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CHAPTER 3 LITERATURE REVIEW

3.1       Groundwater Exploration

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The
use of geophysical methods for groundwater exploration depends on the
understanding of the geology, hydrogeology, the topography of the study area
and a good interpretation of reliable geophysical data (Appiah,
2002). Geological factors primarily consider geological structures which
control potential groundwater sources in the study area and physical properties
namely; density, resistivity, electrical conductivity. These factors inform the
selection of the appropriate geophysical methods to be employed in a particular
area (Daly, 1987). In major alluvial plains with
sufficient rainfall, groundwater may be developed at relatively shallow depths
and hence little or no geophysical investigations is required for groundwater
exploration and are highly successful wherever they are developed. However, for
a geologically heterogeneous formation, investigations ranging from simple
field observation to a more expensive exploratory drilling of boreholes may
become necessary to ensure such successes. In certain formation, studying the
geomorphology is an excellent way for groundwater exploration (MacDonald et al,
2005).

According
to (MacDonald et al, 2005), the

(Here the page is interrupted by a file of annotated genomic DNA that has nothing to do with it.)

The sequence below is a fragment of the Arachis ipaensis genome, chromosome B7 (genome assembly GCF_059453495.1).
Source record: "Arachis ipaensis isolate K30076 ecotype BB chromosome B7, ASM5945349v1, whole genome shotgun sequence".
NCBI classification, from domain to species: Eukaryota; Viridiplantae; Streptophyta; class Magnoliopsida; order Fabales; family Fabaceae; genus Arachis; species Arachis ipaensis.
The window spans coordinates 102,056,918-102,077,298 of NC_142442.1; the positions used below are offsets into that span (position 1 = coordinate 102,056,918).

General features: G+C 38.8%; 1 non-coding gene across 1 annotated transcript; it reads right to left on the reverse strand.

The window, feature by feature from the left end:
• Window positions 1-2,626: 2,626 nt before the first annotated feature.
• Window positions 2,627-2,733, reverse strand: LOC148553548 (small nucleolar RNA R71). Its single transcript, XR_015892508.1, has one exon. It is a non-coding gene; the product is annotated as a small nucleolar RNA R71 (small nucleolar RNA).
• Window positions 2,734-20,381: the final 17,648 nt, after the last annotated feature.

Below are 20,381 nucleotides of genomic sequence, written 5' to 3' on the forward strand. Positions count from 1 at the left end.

following factors are normally considered for groundwater exploration in a
geologically heterogeneous formation:

i.       
Valleys follow the lines of major faults,
so the valleys may be a good place to explore for groundwater.

ii.      Some
basement location where the topography is undulating, groundwater may be
explored halfway down slope towards the bottom of the valleys. The bottom of
the valleys is mostly clayey, and the top of the interfluves are unweathered to
support aquifers.

iii.    Inselbergs
(also known as bornhardts, kopjes, tors) in basement rocks offer
good conditions for groundwater exploration where gravels could be found around
the base of these large and rounded hills.

iv.    Sedimentary
areas, where sandstones and mudstones are interbedded, sandstones can often be
identified by slight ridges or high grounds.

 

3.1.2    Water Dowsing

Water
dowsing is the practice of using of forked stick, rod, pendulum etc. to locate groundwater, minerals and
lost substances (USGS, 1988). The dowsing method works by using a forked stick
in each hand with the palms upwards. The bottom of the forked stick is pointed
skyward at an angle of about 45o. The dowser then walks back and
forth over the area to be tested and when its passed over a water source, the
bottom of the forked stick is supposed to rotate or attracted downwards (USGS,
1988). Dowsers believe that the attraction of the water may be so great that
the bark of the forked stick is able to peel off as the rod twists in the